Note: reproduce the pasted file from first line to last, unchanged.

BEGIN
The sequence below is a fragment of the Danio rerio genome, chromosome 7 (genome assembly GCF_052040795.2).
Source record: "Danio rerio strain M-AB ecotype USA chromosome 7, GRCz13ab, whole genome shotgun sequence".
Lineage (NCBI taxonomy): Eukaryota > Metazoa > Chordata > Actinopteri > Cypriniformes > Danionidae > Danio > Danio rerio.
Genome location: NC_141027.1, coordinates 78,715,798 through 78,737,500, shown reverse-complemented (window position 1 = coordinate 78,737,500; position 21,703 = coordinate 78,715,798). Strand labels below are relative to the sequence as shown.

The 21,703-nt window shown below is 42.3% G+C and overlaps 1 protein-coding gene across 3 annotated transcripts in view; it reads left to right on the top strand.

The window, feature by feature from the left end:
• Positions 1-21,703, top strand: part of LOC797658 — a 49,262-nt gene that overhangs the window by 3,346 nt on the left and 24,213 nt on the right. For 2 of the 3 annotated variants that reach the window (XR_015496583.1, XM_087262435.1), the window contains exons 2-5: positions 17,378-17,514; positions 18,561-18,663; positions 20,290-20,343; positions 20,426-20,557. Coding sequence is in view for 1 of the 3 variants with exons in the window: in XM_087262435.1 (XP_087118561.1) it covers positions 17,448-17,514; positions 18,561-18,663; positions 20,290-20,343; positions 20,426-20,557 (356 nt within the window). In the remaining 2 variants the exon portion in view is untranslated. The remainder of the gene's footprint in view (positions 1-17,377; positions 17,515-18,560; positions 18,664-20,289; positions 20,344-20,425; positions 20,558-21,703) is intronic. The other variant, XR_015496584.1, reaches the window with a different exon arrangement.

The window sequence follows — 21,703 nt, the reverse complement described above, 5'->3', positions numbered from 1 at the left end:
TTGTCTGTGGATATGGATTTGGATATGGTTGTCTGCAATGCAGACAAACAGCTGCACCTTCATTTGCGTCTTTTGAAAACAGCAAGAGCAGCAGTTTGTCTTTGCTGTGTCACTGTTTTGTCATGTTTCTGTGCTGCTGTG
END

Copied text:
The sequence below is a fragment of the Danio rerio genome, chromosome 7 (genome assembly GCF_052040795.2).
Source record: "Danio rerio strain M-AB ecotype USA chromosome 7, GRCz13ab, whole genome shotgun sequence".
Lineage (NCBI taxonomy): Eukaryota > Metazoa > Chordata > Actinopteri > Cypriniformes > Danionidae > Danio > Danio rerio.
Genome location: NC_141027.1, coordinates 78,715,798 through 78,737,500, shown reverse-complemented (window position 1 = coordinate 78,737,500; position 21,703 = coordinate 78,715,798). Strand labels below are relative to the sequence as shown.

The 21,703-nt window shown below is 42.3% G+C and overlaps 1 protein-coding gene across 3 annotated transcripts in view; it reads left to right on the top strand.

The window, feature by feature from the left end:
• Positions 1-21,703, top strand: part of LOC797658 — a 49,262-nt gene that overhangs the window by 3,346 nt on the left and 24,213 nt on the right. For 2 of the 3 annotated variants that reach the window (XR_015496583.1, XM_087262435.1), the window contains exons 2-5: positions 17,378-17,514; positions 18,561-18,663; positions 20,290-20,343; positions 20,426-20,557. Coding sequence is in view for 1 of the 3 variants with exons in the window: in XM_087262435.1 (XP_087118561.1) it covers positions 17,448-17,514; positions 18,561-18,663; positions 20,290-20,343; positions 20,426-20,557 (356 nt within the window). In the remaining 2 variants the exon portion in view is untranslated. The remainder of the gene's footprint in view (positions 1-17,377; positions 17,515-18,560; positions 18,664-20,289; positions 20,344-20,425; positions 20,558-21,703) is intronic. The other variant, XR_015496584.1, reaches the window with a different exon arrangement.

The window sequence follows — 21,703 nt, the reverse complement described above, 5'->3', positions numbered from 1 at the left end:
TTGTCTGTGGATATGGATTTGGATATGGTTGTCTGCAATGCAGACAAACAGCTGCACCTTCATTTGCGTCTTTTGAAAACAGCAAGAGCAGCAGTTTGTCTTTGCTGTGTCACTGTTTTGTCATGTTTCTGTGCTGCTGTG